Google gains government approval to acquire Looker

Google gains government approval to acquire Looker.
Image: Looker

Last June, Google announced its intention to purchase business intelligence startup Looker for $2.6 billion. However, the Big Tech giant’s plans hit a snag after a British regulator decided to investigate if the merger would create antitrust problems. However, on February 13, the Competition and Markets Authority (CMA) officially gave the deal approval to proceed.

Google’s Plans to Acquire Looker

Last summer, Google made public its intention to buy Looker in an effort to bolster its Google Cloud segment. Prior to its acquisition, the startup had secured $280 million in funding on the strength of its data analytics capability. As such, the Silicon Valley titan, which has been working to increase its cloud offerings, viewed a tie-up as a smart strategic move.

Also, the two firms had a previous working relationship and shared 350 clients. Therefore, Google has had no issues making its most significant cloud industry purchase to date. Before this acquisition, the firm’s largest buy in the sector happened in 2016 when it paid $625 million for API management platform Apigee.

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Looker’s last valuation pegged its worth at $1.6 billion, meaning Google paid a $1 billion premium for the startup.

At the time, the corporation sought to add the analytics company to its portfolio by the end of 2019. However, the CMA’s anticompetitive review of the deal delayed the transaction. Nevertheless, the agency found no reason to stop the acquisition after completing its inquiry.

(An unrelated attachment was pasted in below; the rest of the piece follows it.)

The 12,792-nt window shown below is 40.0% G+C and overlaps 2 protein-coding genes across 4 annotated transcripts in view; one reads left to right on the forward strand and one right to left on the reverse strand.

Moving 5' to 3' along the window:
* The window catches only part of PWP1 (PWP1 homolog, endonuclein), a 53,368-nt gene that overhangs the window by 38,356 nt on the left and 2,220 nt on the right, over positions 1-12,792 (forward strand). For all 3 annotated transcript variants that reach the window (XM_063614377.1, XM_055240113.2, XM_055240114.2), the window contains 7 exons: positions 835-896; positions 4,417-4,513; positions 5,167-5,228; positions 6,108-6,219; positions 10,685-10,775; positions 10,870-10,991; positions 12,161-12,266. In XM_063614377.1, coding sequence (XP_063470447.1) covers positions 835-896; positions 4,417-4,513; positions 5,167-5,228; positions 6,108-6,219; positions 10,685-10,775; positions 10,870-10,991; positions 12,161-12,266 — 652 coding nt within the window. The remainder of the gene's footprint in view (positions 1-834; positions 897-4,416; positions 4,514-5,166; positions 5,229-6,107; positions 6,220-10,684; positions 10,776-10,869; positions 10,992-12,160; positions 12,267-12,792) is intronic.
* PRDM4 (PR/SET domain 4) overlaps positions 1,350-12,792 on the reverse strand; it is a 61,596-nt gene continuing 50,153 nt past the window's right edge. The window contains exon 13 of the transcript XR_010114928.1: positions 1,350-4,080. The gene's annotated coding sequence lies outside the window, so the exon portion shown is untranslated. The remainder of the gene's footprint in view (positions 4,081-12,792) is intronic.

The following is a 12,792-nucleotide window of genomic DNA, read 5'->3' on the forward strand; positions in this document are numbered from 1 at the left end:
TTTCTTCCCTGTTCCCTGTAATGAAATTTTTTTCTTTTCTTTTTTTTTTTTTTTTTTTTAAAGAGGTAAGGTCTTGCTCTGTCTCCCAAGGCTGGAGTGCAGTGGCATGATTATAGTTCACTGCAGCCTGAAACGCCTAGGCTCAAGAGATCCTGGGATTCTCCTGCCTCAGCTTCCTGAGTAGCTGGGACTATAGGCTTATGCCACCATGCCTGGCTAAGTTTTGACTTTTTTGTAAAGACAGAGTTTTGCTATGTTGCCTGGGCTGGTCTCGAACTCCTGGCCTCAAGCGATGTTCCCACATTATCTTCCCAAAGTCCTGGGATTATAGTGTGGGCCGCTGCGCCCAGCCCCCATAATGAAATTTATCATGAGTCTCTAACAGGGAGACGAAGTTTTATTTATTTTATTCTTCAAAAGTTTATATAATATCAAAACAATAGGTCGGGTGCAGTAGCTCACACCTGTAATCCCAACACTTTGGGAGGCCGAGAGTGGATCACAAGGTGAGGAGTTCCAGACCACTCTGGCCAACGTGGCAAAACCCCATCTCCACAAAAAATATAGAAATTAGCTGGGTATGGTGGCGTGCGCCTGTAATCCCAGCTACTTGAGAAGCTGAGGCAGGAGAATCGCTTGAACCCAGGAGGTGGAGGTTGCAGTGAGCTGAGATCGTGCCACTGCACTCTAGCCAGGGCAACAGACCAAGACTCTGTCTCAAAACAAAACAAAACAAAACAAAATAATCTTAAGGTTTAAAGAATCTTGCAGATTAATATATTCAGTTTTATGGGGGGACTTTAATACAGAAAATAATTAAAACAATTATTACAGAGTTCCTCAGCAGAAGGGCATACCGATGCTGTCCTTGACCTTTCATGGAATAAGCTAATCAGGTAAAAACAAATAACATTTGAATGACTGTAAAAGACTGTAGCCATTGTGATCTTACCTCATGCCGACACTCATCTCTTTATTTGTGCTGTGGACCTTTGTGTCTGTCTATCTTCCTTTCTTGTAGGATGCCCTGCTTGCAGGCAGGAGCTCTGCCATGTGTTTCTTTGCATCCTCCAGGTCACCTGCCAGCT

The CMA noted the two companies aren’t competitors in the business intelligence field. Moreover, the organization determined the acquisition wouldn’t deprive other companies of corporate data analytics resources. The U.S. Department of Justice already approved the purchase back in November.

Before news of its acquisition broke, Looker serviced 1,600 clients and had an annual run rate of $100 million. The Santa Cruz, California-based firm named The Economist and mobile games developer King among its customers.

Google’s Recent Spate of Cloud Related Acquisitions

Once Google’s purchase of Looker is complete, it will be the company’s third cloud-related purchase of the New Year.

Last month, the Alphabet subsidiary acquired Irish startup Pointy for a reported $163 million. Before being bought out, the firm offered a hardware-enabled software solution for brick-and-mortar retailers. Clients could utilize the company’s scanners and network to automate the online listing of their inventory. Market analysts believe Google made the purchase to put itself on better footing with the U.S.’s largest e-commerce company.

Pointy also provided its clients with analytics to help improve their purchasing and sales.

In addition, the conglomerate acquired a no-code application development company called AppSheet. The startup gave corporations the ability to create branded mobile apps without using a programming language. Already interoperable with Google Cloud, the transaction allowed the Big Tech firm to expand its cloud portfolio seamlessly.

Last year, the Alphabet subsidiary acquired three companies to diversify its cloud offerings. In February 2019, the company bought a cloud migration company called Alooma. Five months later, the conglomerate snapped up enterprise storage firm Elastifile. Lastly, Google obtained virtualization startup CloudSimple.

Research firm Gartner reports the global cloud services market will reach $249.8 million in value this year. Besides, the industry will be worth an estimated $289.1 million by 2021. As such, Looker is unlikely to be the last cloud startup Google buys in 2020.


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